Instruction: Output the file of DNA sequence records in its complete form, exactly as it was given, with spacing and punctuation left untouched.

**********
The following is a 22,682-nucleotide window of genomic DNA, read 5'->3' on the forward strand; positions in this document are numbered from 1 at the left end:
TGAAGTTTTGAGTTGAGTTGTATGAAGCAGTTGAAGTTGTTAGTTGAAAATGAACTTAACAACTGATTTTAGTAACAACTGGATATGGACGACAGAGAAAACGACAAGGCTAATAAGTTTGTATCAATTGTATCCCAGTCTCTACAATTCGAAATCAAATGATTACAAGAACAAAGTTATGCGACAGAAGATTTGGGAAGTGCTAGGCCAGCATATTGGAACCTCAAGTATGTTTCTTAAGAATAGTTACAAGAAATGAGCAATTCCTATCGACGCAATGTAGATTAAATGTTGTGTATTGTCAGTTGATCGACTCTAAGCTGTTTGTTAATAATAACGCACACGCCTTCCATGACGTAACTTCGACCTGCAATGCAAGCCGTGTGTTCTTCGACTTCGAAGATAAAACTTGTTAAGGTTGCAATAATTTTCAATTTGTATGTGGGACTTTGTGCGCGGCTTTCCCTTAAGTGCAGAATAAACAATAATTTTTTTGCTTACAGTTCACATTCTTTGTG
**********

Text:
The following is a 22,682-nucleotide window of genomic DNA, read 5'->3' on the forward strand; positions in this document are numbered from 1 at the left end:
TGAAGTTTTGAGTTGAGTTGTATGAAGCAGTTGAAGTTGTTAGTTGAAAATGAACTTAACAACTGATTTTAGTAACAACTGGATATGGACGACAGAGAAAACGACAAGGCTAATAAGTTTGTATCAATTGTATCCCAGTCTCTACAATTCGAAATCAAATGATTACAAGAACAAAGTTATGCGACAGAAGATTTGGGAAGTGCTAGGCCAGCATATTGGAACCTCAAGTATGTTTCTTAAGAATAGTTACAAGAAATGAGCAATTCCTATCGACGCAATGTAGATTAAATGTTGTGTATTGTCAGTTGATCGACTCTAAGCTGTTTGTTAATAATAACGCACACGCCTTCCATGACGTAACTTCGACCTGCAATGCAAGCCGTGTGTTCTTCGACTTCGAAGATAAAACTTGTTAAGGTTGCAATAATTTTCAATTTGTATGTGGGACTTTGTGCGCGGCTTTCCCTTAAGTGCAGAATAAACAATAATTTTTTTGCTTACAGTTCACATTCTTTGTG